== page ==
I'm just starting out and reading lots of books / getting smarter. But the math is totally different in New Zealand from all the books I read.
In New Zealand a family home will cost you $500,000 and you can rent it for $500 per week.
Loan interest rates are 6%.
With this most of the formulas taught in these books do not seem to apply as the rent basically just covers the loan interest. In fact, from the investors, I spoke to here have to top up their rental properties with extra money each week and solely relying on appreciation.
I'm wondering how common is this situation in other countries?
And what is the best strategy for this??
Any advice would be much-appreciated thanks!
@Julian Stewart are you in NZ? you profile doesn't show where you are from...
In NZ main cities like Auckland Chch and Wellington, Hamilton it is very difficult to achieve the returns we are getting in the US. started why i started investing in the US.
Auckland is a mature market now, more like Sydney, London and LA. Its a capital gain market not cash-flow. unless you can invest in Commercial or develop to hold.
There are few strategies that could work in NZ but it is depending on your location.
One of them is to buy multiple income properties like Home and incomes and block of flats, these offer better returns.
Another strategy is to pile few properties in the early recovery and sell half at the peak.
Paying down debt on the ones you keep...
Your question and situation is quite vague @Julian Stewart , so it's hard to give you a decent response. NZ is negatively geared these days, as Australia has been for a number of years. What we do have is predictable growth and quality of tenants higher than most countries. IF you look up demographia's charts you wil see that New Zealand and Australia are both very expensive housing markets. Larger countries like the USA tend to have more diverse values so bargains are easier to find. I have lived in several Asian countries and I can tell you most of them are all negatively geared as well.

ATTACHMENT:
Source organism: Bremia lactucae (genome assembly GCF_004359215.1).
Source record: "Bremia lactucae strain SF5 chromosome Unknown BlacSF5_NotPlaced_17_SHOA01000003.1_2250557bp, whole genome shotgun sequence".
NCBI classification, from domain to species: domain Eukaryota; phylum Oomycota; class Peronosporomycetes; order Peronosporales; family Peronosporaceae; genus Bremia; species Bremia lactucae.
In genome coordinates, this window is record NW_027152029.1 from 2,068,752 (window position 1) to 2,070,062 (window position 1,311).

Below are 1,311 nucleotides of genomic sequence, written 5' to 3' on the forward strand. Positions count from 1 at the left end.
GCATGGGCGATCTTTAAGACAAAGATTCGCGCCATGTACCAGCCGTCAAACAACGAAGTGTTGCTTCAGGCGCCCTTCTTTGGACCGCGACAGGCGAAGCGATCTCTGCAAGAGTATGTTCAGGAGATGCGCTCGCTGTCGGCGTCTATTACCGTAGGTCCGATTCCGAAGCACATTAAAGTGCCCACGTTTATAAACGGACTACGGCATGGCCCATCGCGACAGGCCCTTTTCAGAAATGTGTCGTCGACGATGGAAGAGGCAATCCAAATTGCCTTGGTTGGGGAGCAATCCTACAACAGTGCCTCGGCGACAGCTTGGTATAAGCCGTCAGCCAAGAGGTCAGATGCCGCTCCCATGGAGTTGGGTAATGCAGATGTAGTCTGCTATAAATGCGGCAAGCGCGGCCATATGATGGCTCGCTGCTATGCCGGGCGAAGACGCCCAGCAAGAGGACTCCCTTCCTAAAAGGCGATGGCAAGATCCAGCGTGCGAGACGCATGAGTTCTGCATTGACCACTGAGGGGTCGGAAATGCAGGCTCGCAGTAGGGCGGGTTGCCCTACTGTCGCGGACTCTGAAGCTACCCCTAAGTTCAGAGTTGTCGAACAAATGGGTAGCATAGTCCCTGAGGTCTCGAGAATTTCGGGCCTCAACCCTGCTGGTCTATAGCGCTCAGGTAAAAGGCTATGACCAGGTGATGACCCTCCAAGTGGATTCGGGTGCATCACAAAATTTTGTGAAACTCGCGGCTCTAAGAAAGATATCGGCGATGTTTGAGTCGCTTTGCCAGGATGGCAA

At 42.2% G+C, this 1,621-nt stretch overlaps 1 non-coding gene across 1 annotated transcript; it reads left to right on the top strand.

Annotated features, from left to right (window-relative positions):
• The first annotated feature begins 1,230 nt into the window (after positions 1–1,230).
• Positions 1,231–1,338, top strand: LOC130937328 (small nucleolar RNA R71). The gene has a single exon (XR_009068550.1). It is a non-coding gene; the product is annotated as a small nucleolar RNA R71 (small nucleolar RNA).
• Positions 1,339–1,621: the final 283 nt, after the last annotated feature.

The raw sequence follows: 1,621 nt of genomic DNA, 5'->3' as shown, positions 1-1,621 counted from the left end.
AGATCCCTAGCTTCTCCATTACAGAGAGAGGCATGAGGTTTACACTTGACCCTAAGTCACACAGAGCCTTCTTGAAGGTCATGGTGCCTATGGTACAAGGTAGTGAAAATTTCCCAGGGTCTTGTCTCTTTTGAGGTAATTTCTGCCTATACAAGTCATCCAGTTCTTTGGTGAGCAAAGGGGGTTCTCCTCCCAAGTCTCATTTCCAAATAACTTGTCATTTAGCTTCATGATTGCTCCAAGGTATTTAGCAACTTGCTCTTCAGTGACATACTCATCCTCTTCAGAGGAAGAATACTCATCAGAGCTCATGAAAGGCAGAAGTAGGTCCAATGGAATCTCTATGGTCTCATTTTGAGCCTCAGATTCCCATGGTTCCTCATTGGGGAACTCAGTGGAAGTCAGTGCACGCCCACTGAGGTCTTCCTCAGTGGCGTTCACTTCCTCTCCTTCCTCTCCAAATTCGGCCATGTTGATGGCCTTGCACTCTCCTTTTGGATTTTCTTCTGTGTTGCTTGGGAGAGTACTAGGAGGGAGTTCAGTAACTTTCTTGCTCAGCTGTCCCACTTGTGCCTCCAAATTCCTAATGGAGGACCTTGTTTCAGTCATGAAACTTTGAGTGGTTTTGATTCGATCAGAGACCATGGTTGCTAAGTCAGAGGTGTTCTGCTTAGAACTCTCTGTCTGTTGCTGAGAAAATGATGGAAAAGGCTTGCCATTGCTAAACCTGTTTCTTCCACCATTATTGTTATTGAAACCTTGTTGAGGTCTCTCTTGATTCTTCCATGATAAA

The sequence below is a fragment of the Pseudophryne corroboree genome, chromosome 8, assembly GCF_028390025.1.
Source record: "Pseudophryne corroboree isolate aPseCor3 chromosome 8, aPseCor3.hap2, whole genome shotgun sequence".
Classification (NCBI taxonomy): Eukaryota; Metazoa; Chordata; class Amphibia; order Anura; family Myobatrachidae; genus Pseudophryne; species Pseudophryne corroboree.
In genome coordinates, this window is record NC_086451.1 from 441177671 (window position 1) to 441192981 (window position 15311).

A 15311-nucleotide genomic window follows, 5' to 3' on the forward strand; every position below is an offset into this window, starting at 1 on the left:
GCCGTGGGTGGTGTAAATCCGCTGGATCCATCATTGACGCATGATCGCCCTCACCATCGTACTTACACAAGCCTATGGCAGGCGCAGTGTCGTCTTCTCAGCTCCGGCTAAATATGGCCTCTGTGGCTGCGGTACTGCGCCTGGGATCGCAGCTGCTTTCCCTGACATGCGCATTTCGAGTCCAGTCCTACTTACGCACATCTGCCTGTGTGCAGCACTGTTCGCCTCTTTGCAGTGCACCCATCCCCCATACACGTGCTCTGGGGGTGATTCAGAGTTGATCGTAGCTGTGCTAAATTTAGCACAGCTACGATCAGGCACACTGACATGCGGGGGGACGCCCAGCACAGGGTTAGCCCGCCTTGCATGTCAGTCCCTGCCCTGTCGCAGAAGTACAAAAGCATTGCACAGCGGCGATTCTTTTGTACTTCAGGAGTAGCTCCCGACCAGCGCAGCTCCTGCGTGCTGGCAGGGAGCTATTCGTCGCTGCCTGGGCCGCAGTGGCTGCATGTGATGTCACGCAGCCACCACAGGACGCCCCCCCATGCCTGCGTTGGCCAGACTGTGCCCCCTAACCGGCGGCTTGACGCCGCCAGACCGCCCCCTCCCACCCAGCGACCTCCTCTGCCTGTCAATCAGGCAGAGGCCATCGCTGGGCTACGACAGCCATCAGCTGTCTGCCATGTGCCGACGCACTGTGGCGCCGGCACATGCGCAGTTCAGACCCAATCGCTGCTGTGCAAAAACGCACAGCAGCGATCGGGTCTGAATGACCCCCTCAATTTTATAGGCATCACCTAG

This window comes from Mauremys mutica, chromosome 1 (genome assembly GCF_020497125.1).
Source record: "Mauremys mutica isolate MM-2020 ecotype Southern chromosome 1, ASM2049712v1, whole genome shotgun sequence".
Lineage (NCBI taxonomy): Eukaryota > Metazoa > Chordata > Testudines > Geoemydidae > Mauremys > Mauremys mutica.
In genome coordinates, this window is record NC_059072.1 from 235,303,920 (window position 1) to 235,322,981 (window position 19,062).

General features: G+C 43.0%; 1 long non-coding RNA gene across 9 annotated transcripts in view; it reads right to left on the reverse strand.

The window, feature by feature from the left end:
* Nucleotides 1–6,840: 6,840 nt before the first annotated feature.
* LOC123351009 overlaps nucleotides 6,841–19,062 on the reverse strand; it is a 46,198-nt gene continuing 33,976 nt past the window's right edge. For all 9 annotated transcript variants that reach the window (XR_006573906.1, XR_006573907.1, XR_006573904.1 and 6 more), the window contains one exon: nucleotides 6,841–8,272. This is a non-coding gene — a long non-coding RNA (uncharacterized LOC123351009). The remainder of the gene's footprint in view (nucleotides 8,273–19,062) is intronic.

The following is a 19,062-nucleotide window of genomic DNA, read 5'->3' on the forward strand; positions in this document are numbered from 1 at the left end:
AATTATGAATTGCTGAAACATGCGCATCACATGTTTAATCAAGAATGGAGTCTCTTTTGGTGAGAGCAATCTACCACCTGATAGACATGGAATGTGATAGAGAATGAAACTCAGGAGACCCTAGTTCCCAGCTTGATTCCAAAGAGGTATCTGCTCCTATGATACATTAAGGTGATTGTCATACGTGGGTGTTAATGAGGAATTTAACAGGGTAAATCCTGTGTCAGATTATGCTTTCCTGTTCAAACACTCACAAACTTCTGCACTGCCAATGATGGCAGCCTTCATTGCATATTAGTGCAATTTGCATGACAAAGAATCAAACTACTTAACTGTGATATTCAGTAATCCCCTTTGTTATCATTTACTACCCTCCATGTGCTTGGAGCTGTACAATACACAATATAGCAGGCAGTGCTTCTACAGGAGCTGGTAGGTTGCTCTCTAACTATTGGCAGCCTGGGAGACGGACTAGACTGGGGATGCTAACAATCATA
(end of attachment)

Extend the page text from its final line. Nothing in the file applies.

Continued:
But it depends on what your investing goals are. I have invested in NZ, OZ and the USA in addition to being involved in real estate in several other nations. USA is king for cashflow hands down but there are significant issues with property management and general dishonesty in the industry.
NZ has the best capital growth and low risk market by far, but it is negatively geared. More speculative markets like Singapore, Malaysia, Hong Kong and even Canada tend to be far more volatile. If you buy at the right time you can make a lot of money in equity but pick the wrong phase of the cycle and you have to hold for a long time.
I am in a very similar situation (Based in Christchurch, New Zealand. Are you able to recommend any books regarding effective negative gearing and general advice for similar markets?
Another issue which the OP didn't bring up was how available property in NZ differs from other markets (notably USA). Here, most multiple family dwellings have been split up into individual units and sold individually. This makes investing in multiple income properties challenging for investors without a lot of cash.
This also makes "house hacking" (IE: buying a duplex and living in one half while renting the rest) a lot more challenging.
Re "where are you from?" the forum signup didn't let me put down NZ, perhaps this affected the OP too
Please feel free to add to my ever-growing reading list
@Marcus Rodger , I see every limited value in a lot fo books, especially about things like gearing and tax as the laws change frequently.
In the NZ market the basic precepts are fairly simple.
If you can afford to negatively gear safely and you have decide it is a safe enough strategy for you then pick the market with the highest likelihood of capital growth, which is generally, Auckland, Wellington and Hamilton, and start investing.
There are markets where you can still buy cash positive in New Zealand but you need strong local knowledge and good boots on the ground to buy well in many of those smaller areas.